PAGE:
Frankincense trees require an arid climate where moisture is provided by morning mist. The few ideal environments in the world for this small prized tree are found in Southern Arabia (Oman and Yemen), India, and Northern Africa (Somalia, Ethiopia, Eritrea and Kenya). Further, frankincense trees require a limestone-rich soil and are mostly found growing on rocky hillsides and cliffs, or in the dried riverbeds below. Harvesting can be a very dangerous task.
|Frankincense trees grow to about 20ft. in height (8m) with branches often beginning near its base. The common Oman, Aden (Yemen), and Somalia species, B. sacra / B. carteri, produce small yellow-white colored flowers with five petals, while the African B. papyrifera and B. thurifera produce small pale-red flowers. Each are a favorite among bees and produce small fruits which are fed to livestock. But it’s the trees’ resin that’s been treasured for thousands of years for its aromatic and medicinal uses.|
Frankincense resin begins as a milky-white sticky liquid that flows from the trunk of the tree when it’s injured, healing the wound. The Arabic name is luban, which means white or cream. It’s also known as olibanum, and its essential oil is often called “Oil of Lebanon.” It’s commonly recognized western name, frankincense, is said to have originated from the Frankish (French) Knights of the Crusades who treasured it in large quantities.
Frankincense resin flows when a tool called a mengaff is used to scrape about a five-inch section down the trunk of tree. The tree is marked and the harvester returns in two weeks to scrape what has become hardened frankincense resin from the tree. Resins which fall to the ground are collected on large palm leaves placed when first tapping the tree. The process repeats itself for about 3 months during harvesting.
Frankincense trees are ideally harvested twice per year, from January to March and again from August to October. The trees benefit from rest periods and produce finer quality resin when taken care of properly. Collected resins are aged for about twelve weeks and are then brought to the world’s markets. Finer resins are opaque white, semi-translucent white with shades of lemon or light amber. The exceptions are B. frereana which is used as chewing gum and is best soft and translucent lemon colored with golden hues, and B. serrata of India which is best golden to golden-brown. India’s B. serrata is highly prized and extensively used in Ayurvedic medicine.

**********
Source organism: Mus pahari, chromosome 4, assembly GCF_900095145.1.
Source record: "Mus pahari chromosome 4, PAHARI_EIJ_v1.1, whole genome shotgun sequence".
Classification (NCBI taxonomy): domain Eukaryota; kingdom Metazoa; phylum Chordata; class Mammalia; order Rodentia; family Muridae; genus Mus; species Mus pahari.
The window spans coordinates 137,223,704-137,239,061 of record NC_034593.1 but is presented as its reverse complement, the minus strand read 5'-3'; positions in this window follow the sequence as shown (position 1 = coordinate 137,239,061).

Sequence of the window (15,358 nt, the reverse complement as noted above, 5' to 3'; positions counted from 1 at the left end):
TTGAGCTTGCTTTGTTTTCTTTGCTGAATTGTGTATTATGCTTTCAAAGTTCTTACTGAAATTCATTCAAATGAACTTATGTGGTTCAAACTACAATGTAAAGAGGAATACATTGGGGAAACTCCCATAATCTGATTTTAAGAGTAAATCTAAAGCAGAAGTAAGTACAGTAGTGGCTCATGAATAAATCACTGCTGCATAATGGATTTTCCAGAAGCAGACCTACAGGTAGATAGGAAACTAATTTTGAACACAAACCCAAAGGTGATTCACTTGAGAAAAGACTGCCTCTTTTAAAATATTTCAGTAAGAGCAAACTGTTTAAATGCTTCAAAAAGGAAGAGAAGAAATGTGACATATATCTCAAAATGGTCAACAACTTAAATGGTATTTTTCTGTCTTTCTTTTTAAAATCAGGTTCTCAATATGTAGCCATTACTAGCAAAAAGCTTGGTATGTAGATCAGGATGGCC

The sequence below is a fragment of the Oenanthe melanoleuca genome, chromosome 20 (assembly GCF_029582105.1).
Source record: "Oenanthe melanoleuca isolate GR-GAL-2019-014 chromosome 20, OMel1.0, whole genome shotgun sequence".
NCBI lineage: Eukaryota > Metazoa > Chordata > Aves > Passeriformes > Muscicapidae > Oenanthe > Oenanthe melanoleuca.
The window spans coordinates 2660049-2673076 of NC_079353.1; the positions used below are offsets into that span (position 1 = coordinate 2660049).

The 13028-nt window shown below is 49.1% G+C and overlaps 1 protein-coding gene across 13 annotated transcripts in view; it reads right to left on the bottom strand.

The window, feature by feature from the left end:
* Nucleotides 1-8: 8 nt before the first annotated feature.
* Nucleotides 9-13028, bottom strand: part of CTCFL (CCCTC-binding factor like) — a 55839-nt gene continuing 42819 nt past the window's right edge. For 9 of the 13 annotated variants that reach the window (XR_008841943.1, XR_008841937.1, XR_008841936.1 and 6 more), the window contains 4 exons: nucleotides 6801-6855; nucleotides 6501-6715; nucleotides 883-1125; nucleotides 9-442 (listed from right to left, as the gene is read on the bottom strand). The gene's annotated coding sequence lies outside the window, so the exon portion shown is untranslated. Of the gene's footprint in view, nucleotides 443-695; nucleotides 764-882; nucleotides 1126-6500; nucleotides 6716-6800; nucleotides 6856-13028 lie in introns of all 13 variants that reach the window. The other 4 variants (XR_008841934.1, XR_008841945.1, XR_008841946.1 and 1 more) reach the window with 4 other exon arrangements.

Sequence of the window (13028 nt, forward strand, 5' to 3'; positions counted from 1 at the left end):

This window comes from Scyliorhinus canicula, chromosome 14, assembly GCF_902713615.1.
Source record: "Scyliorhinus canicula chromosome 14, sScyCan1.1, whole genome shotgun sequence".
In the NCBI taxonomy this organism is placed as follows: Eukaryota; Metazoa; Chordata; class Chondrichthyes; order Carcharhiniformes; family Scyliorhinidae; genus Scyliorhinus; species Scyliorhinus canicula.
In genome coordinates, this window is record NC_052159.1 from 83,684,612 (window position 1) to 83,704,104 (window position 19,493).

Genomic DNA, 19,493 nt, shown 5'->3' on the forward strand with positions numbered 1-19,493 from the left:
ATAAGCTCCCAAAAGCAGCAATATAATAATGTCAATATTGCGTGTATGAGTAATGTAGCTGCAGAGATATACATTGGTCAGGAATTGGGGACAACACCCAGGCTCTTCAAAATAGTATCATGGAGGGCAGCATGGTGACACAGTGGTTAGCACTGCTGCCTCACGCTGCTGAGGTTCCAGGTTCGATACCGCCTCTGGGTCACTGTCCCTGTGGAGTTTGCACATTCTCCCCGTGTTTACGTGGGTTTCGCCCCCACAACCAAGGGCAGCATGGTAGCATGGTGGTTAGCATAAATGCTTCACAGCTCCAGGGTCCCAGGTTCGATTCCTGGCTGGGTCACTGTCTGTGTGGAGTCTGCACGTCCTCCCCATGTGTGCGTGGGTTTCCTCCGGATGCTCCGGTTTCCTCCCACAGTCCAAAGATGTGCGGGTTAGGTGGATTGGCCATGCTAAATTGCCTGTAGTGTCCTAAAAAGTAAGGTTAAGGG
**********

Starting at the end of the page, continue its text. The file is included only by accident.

Recent studies by an international team of scientists, including researchers from Johns Hopkins University and the Hebrew University in Jerusalem, have indicated that burning frankincense resin (Boswellia) helps to to alleviate anxiety and depression. The University of Munich found the anti-inflammatory properties of frankincense very effective as a treatment for joint pain and arthritis. The famous eleventh-century Arabian physician, Avicenna, recommended its cooling effects as a remedy for infections and illnesses that increase the body’s temperature. Greek and Roman physicians used Frankincense in the treatment of a great variety of diseases. Frankincense remedies appear in the Syriac Book of Medicine, ancient Muslim texts, and in Ayurvedic and Chinese medical writings.
Frankincense is also a natural insecticide and was used in ancient Egypt to fumigate wheat silos and repel wheat moths. In Arabia, the smoke of burning frankincense resin is used to repel mosquitoes and sand flies. Researchers have found that burning frankincense indoors improves the acoustic properties of the room. Dioscorides described how the bark of the tree was put into water to attract fish into nets and traps. In ancient Egypt the resin was a key ingredient for embalming their dead.
Frankincense in summary, is one of nature’s most cherished gifts. Whether you desire the pleasure of its pure resin for incense or its precious essential oil for aromatherapy, cosmetics or perfume, you can find a diverse line of high quality frankincense resins and oils here at our online store.
(Frankincense and Myrrh; A Study of the Arabian Incense Trade – by Nigel Groom)
Instructions on Burning Oud/Bakhoor/Lubaan:
Things You’ll Need:
Electrical or charcoal incense burner
1Close all the windows in the house to make sure that no perfumes will escape the room.
2Turn on the electrical incense burner until it indicates that the plate is very hot. Proceed to Step 4 for burning the bakhoor. If you are using a traditional charcoal burner, begin with Step 3.
3Burn the charcoal discs in a separate container until they start to glow. You can use ceramic pottery, special metals or anti-burn plates.
4Place the charcoals in the designated place in your charcoal incense burner.
5Place the bakhoor chips on top of the electric plate or on top of the charcoal discs, depending on which type of incense burner you are using.
6Allow enough bakhoor to burn so that the smoke fills the room with a clear fragrance, but not so much as to use up too much of the oxygen in the room.
7Directly expose clothes to the smoke for three minutes to perfume them.